E-Discovery’s Evolution: Critical Implications for Law Firms, Providers
**This article first appeared in The Legal Intelligencer’s E-Discovery Special Section | February, 2019
In 2006, Wired magazine published an article about the advent of the e-discovery industry. In it, the author notes that many e-discovery vendors at the time provided very similar services—harvesting electronically-stored information (ESI), electronically de-duplicating the data, then posting it for attorney review in, what was then, a select number of web-accessible document review platforms. The author later notes that many in the fledgling industry anticipated that cost-conscious corporate entities would eventually replace law firms as the direct clients of these providers. Further, experts also projected that software manufacturers or developers, along with large tech-services companies, would soon begin to build e-discovery-related functionality like in-place preservation and issuance of litigation holds in their products. Nearly 13 years on, now, and it is hard to decide what is more interesting about the article—the serious accuracy of the predictions, or the amount of time it took them to come to fruition.
In January 2019, Zapproved LLC—interestingly, a company whose product line and core competency grew directly out of the trends predicted in that Wired article—noted in “The Future is Now: Predictions for Corporate E-discovery in 2019,” two very significant trends that will have a lasting impact on the e-discovery provider business model that evolved out of the early 2000s: corporations will be more diligent about data deletion; and corporations will continue to move more of their e-discovery tasks in-house. The primary drivers noted are not new—costs of maintaining, collecting and preserving ever-growing volumes of data, coupled with the risks and implications that loom with sanctions for any number of ESI-related pitfalls. These trends will have four major impacts on law firms and e-discovery service providers:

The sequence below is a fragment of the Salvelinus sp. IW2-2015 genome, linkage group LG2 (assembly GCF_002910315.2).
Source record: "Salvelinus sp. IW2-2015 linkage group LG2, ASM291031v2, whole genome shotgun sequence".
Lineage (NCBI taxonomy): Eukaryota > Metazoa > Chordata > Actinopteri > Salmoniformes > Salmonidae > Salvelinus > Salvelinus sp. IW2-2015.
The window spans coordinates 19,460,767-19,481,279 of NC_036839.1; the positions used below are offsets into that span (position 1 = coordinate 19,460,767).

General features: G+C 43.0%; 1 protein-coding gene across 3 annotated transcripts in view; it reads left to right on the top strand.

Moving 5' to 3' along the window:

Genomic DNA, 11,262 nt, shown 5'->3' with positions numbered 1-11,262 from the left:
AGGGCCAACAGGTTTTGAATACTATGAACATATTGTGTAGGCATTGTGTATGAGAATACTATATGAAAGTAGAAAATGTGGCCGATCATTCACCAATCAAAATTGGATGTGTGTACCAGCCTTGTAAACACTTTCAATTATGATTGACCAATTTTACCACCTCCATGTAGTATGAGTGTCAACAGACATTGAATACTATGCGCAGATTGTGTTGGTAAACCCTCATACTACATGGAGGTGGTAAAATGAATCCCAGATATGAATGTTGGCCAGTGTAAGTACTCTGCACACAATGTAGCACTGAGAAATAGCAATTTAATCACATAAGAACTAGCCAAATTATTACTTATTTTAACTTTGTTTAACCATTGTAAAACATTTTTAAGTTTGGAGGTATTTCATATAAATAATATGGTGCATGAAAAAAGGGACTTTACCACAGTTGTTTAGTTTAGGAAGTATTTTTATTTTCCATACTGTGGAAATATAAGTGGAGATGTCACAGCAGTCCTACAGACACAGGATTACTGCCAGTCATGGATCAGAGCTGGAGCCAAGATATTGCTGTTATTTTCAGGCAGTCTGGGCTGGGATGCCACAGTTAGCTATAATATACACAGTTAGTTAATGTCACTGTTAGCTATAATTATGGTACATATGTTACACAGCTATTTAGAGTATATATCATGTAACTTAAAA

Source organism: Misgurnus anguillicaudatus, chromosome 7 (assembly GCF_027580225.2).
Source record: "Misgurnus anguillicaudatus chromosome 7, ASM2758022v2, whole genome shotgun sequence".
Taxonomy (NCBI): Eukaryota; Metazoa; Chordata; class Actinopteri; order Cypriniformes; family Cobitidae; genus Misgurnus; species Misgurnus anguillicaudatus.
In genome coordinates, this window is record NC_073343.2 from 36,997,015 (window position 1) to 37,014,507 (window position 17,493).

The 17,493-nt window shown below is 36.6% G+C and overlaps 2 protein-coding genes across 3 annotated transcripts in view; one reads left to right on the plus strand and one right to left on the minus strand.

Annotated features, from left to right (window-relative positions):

A Tighter Talent Pool
As technology professionals become more experienced with e-discovery-focused features like Microsoft Office 365’s E5 enterprise licensure, Mimecast or Google Vault in the Google G Suite, their capabilities and experiences will be highly pursued by companies with resources and budgets to absorb and foster that talent. Further, for veterans of the e-discovery industry who have ridden successive waves of the vendor-driven, then the in-house law firm-driven, and now back again to the vendor-centric business models for e-discovery, the longevity of positions in larger corporate environments that can offer a stable pool of resources and benefits may become an overwhelming lure.